The Messed Up Truth About Cult Leader Ron Lafferty

Ron Lafferty was a self-professed prophet who, after being excommunicated from the Mormon church, started a fundamentalist splinter group called School of Prophets with his five brothers, according to True Crime Daily. His brother, Dan, had also been ex-communicated. Both Ron and Dan's religious views were evolving into radicalism, including wanting to go back to the Mormon church's previous practice of polygamy. The church banned plural marriage in 1890, per The Church of Jesus Christ of Latter-Day Saints. It was 1983. 

Dan's daughter, Rebecca Lafferty, who was 7 years old at the time described The School of Prophets to True Crime Daily, saying, "The school of prophets was a cult. I remember them bringing in a pulpit and speaking in our home. It was very hush-hush, and just weird."

The newly formed small group would, naturally, be polygamous, but three of the brothers, including Ron, were already married and those wives were not interested in being co-wives. According to what Rebecca told True Crime Daily, a brother named Allen was married to a woman named Brenda, who was college-educated and outspoken. She had been visiting with the other wives and telling them, "There are options. You have choices," Rebecca said. 

Ron and Dan's wives both ended up leaving the marriages, but Brenda stayed with Allen. Yet she also remained a devout member of the Mormon church, did not agree with her brother-in-laws' religious views, and rejected the idea that Ron was a prophet, according to The Salt Lake Tribune

Ron Lafferty said God told him to kill his sister-in-law and niece

Mormons believe that God communicates directly with members of the church in what they call revelations. While anyone can get a revelation having to do with their personal situation, revelations having to do with the church only come through prophets, according to The Church of Jesus Christ of Latter-Day Saints

In Ron Lafferty's mind, he was a prophet, and his brothers agreed, so when he received what he said was a revelation, his brother's supported him, even if it meant murdering four people, including Brenda along with she and Allen's 15-year-old month daughter, Erica.

He used a pencil to write the revelation on a piece of yellow legal paper, according to the Chicago Tribune. It said, "Thus sayeth the Lord unto my servants the prophets. It is my will and commandment that ye remove the following individuals in order that my work might go forward for they truly have become obstacles in my path and I will not allow my work to be stopped.

”First, thy brother's wife, Brenda, and her baby, then Chloe Low and then Richard Stowe. And it is my will that they be removed in rapid succession and that an example be made of them in order that others might see the fate of those who fight against the true saints of God.”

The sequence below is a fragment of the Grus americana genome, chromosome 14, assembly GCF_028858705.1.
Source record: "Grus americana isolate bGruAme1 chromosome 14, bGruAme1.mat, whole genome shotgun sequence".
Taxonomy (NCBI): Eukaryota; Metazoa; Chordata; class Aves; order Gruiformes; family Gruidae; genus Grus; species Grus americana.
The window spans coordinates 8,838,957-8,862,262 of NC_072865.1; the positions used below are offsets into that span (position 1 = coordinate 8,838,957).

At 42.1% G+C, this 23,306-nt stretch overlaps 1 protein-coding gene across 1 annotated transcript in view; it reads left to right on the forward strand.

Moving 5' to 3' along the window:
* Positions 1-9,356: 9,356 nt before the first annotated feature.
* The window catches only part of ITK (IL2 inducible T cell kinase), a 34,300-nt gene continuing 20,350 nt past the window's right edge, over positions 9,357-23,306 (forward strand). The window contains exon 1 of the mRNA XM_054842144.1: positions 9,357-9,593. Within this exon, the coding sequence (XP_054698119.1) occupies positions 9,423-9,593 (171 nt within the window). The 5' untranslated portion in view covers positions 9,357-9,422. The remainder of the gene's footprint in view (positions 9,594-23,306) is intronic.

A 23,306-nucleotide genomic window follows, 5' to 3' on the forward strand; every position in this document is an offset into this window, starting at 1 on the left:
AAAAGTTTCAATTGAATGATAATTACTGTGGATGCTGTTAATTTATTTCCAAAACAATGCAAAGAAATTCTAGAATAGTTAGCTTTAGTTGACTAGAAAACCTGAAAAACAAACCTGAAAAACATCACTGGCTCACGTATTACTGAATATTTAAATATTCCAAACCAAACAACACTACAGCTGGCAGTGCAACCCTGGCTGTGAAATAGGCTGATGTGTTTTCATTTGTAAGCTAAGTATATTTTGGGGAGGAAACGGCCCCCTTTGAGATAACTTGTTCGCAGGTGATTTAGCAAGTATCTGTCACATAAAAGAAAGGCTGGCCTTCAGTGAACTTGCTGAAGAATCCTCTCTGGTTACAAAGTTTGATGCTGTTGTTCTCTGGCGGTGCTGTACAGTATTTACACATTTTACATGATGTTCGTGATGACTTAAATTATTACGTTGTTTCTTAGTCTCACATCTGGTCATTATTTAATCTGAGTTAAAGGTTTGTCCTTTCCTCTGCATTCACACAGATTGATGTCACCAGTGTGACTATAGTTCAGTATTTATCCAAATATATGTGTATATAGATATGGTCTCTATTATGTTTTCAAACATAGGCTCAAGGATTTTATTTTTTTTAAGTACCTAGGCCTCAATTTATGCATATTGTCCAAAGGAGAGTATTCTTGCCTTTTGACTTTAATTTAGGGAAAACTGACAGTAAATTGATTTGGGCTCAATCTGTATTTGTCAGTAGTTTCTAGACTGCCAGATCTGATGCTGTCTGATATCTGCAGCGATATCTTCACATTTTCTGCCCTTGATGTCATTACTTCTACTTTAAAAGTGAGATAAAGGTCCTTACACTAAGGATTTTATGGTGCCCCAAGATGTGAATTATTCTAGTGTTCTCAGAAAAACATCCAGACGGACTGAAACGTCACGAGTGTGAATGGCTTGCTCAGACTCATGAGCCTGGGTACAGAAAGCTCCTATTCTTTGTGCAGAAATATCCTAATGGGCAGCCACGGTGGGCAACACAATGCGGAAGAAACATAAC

He shared his revelations with his brothers, and they agreed the thing had to be done. Even Allen. 

Ron and Dan Lafferty brutally murdered their brother's wife and child

According to the Chicago Tribune's reporting, Allen testified in court, he would "do it [himself]" if he'd received that same revelation. He also said he hoped Ron was absolutely sure that's what God wanted but decided not to mention it to Brenda saying, "I did not want to worry her.”

It was Dan and Ron that went to Brenda and Allen's home on July 24, 1984. According to The Salt Lake Tribune, they beat her, strangled her with a vacuum cord, then slit her throat. Then they sliced the throat of their baby niece, Erica. Per The Salt Lake Tribune, the 15-month-old was murdered because according to court documents Ron believed she would grow up to be "just as despicable as her mother."

All the while two hitchhikers who had similar fundamentalists beliefs as the Lafferty brothers were waiting in the car, The Salt Lake Tribune reported. Next, the group went to continue to fulfill their perceived message from God, but Chloe Low, a friend of Ron's ex-wife, wasn't home. Then they missed the turn to Richard Stowe's house, who Ron held responsible for his excommunication from the church. Instead of killing Low and Stowe, the men went to Nevada. 

The hitchhikers took off to Cheyenne, Wyoming, but were arrested on July 30. Ron and Dan Lafferty were arrested in Reno on August 17, 1984, according to The Salt Lake Tribune. All four men were charged with two counts each of criminal homicide, conspiracy to commit homicide, aggravated burglary.

Brenda was buried holding Erica on her chest

While awaiting trial, Ron Lafferty attempted suicide by hanging in the Utah County jail. In the meantime, Dan was convicted and sentenced to life in prison, The Salt Lake Tribune reported. Ron's trial was more complicated. Several psychiatrists and psychologists said he had a severe mental illness, but he understood the murders he committed were illegal. 

The two hitchhikers, Charles "Chip" Carnes, Richard "Ricky" Knapp, testified against the Lafferty brothers, saying in court that in the car after the murders Ron pulled a knife out of his boot and said, "I killed her. I killed her. I killed the b****. I can't believe I killed her." Then Carnes said he handed the knife to Ron and said, "Thank you, Brother, for doing the baby because I don't think I had it in me." Dan said. "It was no problem." per The Salt Lake Tribune. 

Ron was sentenced to death, but then that sentence was overturned only to be handed down again after a second trial. However, Ron Lafferty, who was slated to die by firing squad in 2020, died of natural causes at 78 years old in 2019, CBS News reported.

According to what Brenda's father, Jim Wright, a former Bishop in the Mormon Church, told KUTV in 2019, he has visited the graves of his daughter and granddaughter almost every week since they were killed. He said, "They laid Erica on Brenda's chest like she's holding her. I do find comfort here."